And besides, I didn't say they were all about jumps. Jeez, here we go again. If they want to be "more than just that", that's great. I just don't get why they become sth else instead of that. Yagudin and some others from that period showed it was possible to combine jumps with emotion and artistry.
Besides, it's not only that Lysacek didn't have any quads. If he had been an artistry and emotion master, I would have welcomed his gold over Plush's total lack of choreography. The problem is, he was neither a jumper, nor an artist. This is really not the kind of Olympic champ I wanna see after seing Yags - or even after seing Lambiel win silver in 2006.
Or, to put it another way, if you look at say, Plushenko's Skate America LP from 1997...it's about the same level of technical. With the added difficulty that Plushenko was fourteen-about-to-turn-fifteen.
I don't skate to collect points, I don't skate to earn badges or pass tests or earn approval (although I certainly pass my tests and collect my badges). I skate for the thrill of doing something challenging, learning something new. I almost LIKE it when I can't do something, because it means I have to push myself. I think a lot of this generation of skaters is forgetting why they skate in the first place.
Why this is suddenly became Lysacek defence thread? LOL
And as the original poster pointed out 2002 had far more than Yagudin.
Last edited by antmanb; 04-14-2011 at 03:03 PM.
Zoltan Toth skated a very romantic and tender program to tinkly piano music...and out of the blue came the quad! wow!
we also still had some of the "old-school" guys; Rylov, Dmitrenko, Eldredge, Skorniakov...you almost felt they were from another era, and I miss them now! (Vlaschenko should have been there too, that would've been fab!)
On Yagudin and Abt, I can go on gushing forever***
Now, Daisuke is carrying their legacy
Skating a program full of all of the above is much more risky than skating a simple program with the same jump content. How much some of the above makes up for including one quad vs. leaving it out (assuming one is capable of attempting one) is up for debate. But I think it's fair to say that in 2010 Plushenko left out a lot more of that stuff than he had in 2002, even accounting for the change of rules and judging system.
I forgot how great Yagudin's "Winter" is.
"Corporation, n. An ingenious device for obtaining individual profit without individual responsibility." - Ambrose Bierce
Would this be a poll for elite skaters -- how would we get them to respond? Or FSU posters, many of whom skate or used to skate at low, middle, or high levels, but the elite skaters who read or post here will mostly not self-identify.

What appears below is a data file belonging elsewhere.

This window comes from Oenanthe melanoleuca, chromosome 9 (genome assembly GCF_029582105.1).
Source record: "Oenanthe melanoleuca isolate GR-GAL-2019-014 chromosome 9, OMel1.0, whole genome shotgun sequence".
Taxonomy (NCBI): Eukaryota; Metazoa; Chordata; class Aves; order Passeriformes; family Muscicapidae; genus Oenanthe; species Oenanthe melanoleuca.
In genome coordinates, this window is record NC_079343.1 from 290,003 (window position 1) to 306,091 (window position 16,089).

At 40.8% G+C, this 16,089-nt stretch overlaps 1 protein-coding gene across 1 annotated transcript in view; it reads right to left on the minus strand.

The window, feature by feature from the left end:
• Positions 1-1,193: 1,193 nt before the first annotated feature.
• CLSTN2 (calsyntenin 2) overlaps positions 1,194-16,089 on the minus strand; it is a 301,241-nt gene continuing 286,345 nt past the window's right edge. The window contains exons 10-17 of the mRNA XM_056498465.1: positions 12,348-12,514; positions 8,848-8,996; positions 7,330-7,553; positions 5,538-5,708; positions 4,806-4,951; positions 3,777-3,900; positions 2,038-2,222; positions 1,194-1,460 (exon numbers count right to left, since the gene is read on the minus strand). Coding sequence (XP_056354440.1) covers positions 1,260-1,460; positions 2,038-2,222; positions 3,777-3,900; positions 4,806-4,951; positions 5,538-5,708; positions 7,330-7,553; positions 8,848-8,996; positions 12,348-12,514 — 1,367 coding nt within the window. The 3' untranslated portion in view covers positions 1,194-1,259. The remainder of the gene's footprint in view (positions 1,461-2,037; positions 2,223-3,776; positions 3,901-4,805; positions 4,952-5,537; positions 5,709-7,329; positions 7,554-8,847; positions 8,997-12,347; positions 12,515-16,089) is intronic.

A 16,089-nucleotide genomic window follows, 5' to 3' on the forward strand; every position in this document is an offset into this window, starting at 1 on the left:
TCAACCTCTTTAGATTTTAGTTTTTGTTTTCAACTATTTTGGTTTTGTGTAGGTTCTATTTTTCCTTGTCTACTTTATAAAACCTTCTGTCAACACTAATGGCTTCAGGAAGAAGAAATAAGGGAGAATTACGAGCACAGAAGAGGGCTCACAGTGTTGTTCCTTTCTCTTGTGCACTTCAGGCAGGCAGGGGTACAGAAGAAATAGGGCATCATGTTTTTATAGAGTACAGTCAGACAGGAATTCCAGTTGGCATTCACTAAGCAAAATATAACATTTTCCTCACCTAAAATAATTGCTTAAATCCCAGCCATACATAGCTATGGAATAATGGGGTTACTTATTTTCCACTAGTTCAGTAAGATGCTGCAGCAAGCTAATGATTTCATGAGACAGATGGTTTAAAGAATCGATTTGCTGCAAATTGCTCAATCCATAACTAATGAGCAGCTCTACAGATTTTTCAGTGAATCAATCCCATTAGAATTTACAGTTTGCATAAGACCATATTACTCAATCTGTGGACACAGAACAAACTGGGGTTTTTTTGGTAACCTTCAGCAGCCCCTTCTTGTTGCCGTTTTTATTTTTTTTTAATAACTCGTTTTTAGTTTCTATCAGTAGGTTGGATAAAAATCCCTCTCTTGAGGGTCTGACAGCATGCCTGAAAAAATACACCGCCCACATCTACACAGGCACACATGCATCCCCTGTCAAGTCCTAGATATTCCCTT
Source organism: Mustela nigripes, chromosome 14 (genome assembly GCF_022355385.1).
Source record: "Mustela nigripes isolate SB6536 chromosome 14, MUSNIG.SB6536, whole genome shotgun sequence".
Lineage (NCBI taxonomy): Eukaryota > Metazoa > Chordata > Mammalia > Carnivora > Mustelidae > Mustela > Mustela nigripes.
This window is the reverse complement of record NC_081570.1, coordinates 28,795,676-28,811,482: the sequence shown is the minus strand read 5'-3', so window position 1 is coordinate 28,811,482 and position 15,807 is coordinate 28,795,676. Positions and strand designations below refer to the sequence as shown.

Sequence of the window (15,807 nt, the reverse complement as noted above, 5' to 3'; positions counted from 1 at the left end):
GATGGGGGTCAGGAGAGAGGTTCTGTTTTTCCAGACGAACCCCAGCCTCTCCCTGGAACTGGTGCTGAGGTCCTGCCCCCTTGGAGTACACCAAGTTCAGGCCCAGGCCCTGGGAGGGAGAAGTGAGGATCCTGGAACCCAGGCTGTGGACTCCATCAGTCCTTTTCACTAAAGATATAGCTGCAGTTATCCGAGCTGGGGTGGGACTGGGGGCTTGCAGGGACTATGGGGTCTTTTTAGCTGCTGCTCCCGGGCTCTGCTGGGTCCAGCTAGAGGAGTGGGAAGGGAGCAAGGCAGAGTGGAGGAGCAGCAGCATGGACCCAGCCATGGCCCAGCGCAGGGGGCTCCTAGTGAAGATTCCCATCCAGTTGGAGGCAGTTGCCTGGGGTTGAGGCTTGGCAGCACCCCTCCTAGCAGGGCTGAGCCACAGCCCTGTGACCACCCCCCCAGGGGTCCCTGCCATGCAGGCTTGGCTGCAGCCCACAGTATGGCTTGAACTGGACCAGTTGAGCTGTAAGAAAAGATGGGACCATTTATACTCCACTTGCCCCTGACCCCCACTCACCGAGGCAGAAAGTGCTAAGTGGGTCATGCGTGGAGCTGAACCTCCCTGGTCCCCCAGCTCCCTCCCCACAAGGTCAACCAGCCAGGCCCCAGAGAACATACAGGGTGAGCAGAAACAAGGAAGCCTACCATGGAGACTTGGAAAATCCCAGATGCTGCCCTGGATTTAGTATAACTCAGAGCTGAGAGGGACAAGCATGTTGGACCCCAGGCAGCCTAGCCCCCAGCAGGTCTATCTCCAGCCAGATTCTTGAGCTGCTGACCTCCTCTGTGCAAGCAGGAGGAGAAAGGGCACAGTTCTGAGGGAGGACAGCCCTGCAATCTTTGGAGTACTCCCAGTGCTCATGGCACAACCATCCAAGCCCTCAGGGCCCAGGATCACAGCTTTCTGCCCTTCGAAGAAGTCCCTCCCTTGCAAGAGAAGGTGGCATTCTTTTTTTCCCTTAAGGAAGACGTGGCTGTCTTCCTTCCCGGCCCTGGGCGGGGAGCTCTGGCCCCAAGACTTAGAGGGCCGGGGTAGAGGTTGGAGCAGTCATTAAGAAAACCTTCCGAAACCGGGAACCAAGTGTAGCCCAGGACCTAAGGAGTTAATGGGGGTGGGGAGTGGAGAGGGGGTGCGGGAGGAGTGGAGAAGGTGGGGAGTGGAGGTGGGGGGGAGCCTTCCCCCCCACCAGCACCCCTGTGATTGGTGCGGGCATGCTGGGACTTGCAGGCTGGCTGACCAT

Ahhh, that is one of my favorite competitions ever! The memory that immediately pops to my mind is Honda's sheer exuberance while he motors through his step sequences in Don Quixote.
I saw the mens competition too (SP&LP) live in Salt Lake city. It was awesome. I dare say it was the best mens Olympic competition, because there were so many great performances.
I don't think it fair to compare events; too much has changed. Lysacek deserves kudos (again IMO) because he worked on being the best he could be; it isn't his fault that he isn't Yagudin.
And the other problem is that you have to decide whether Figure Skating should be judged from an Olympic perspective. Because then the jumps and other elements should count for all of it since they are the athletic elements of figure skating. But I think it's safe to say we all miss Yagudin.
Yagudin was to me the greatest men's skater, ever. For so many reasons, but that's all personal to me. I'm not talking absolute here, JMO.
However-about this whole "not taking risks" subject: if you go back and watch a number of the videos of Yagudin's MITIM Olympic performance, you can hear, I think Scott Hamilton, talking about how "tentative" he is skating-not his usual "all out" style. He was making sure he made no mistakes.
You don't think Yagudin skated more carefully in the Olympic LP? I'm no big fan of Scott Hamilton, but it made sense to me.
Scott didn't know the hell he was talking about that night. He made it seem like Yagudin left the door open for Plushenko with his performance in the LP.